Australia’s high-flying Circus Oz creates scenes inspired by the 1932 photo of NYC construction workers on a crossbeam
By FRANK SCHECK
December 4, 2012
CIRCUS OZ: FROM THE GROUND UP
New Victory Theater, 209 W. 42nd St.; 646-223-3010. Through Dec. 30. 100 minutes, one intermission.
Best not to walk the kiddies past an open construction site after taking them to “Circus Oz: From the Ground Up.” The Australian troupe’s new show makes dangling high up on a construction beam seem like the coolest thing in the world.
In its fifth appearance at the New Victory, the Melbourne-based company presents a blend of high energy acrobatics, juggling, magic, exuberant clowning and all around derring-do, accompanied by a pounding rock score performed by musicians who occasionally throw themselves into the action.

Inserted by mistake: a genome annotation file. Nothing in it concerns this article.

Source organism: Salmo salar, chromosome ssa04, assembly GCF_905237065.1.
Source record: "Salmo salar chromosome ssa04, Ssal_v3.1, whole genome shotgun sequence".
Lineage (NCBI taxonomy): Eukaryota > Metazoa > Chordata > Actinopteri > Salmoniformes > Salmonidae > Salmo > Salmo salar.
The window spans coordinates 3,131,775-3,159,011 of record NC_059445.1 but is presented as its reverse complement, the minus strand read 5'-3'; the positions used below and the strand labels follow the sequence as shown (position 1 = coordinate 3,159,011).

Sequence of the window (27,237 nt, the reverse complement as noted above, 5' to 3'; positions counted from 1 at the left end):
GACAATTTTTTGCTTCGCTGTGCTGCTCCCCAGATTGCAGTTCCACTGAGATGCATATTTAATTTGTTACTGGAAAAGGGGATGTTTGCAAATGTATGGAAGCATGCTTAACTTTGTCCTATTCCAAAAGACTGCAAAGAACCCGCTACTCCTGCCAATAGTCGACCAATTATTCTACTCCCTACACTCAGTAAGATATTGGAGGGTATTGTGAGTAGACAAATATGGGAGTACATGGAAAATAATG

The concept comes from Charles C. Ebbets’ classic 1932 photo “New York Construction Workers Lunching on a Crossbeam.” While nobody actually eats onstage, the theme is established by a set design featuring beams, cranes and rigging on which the troupe frolics with athletic abandon.
One performer balances precariously atop a teetering pole, while another slides down it headfirst at literally breakneck speed, stopping just before he hits the ground. Acrobats fly high above on cables and perform a teeterboard routine featuring dizzying flips.
Ghenoa Gela, the Aboriginal Australian who is Oz’s ringleader, delivers some lessons about racial identity and tolerance along the way that will probably sail over the heads of the younger kids in the audience. But they’ll laugh uproariously at the antics of the spandex-clad “Fantaysia Fitness” (Flip Kammerer), who performs a comic Rollerblading routine that leaves her mock-winded.
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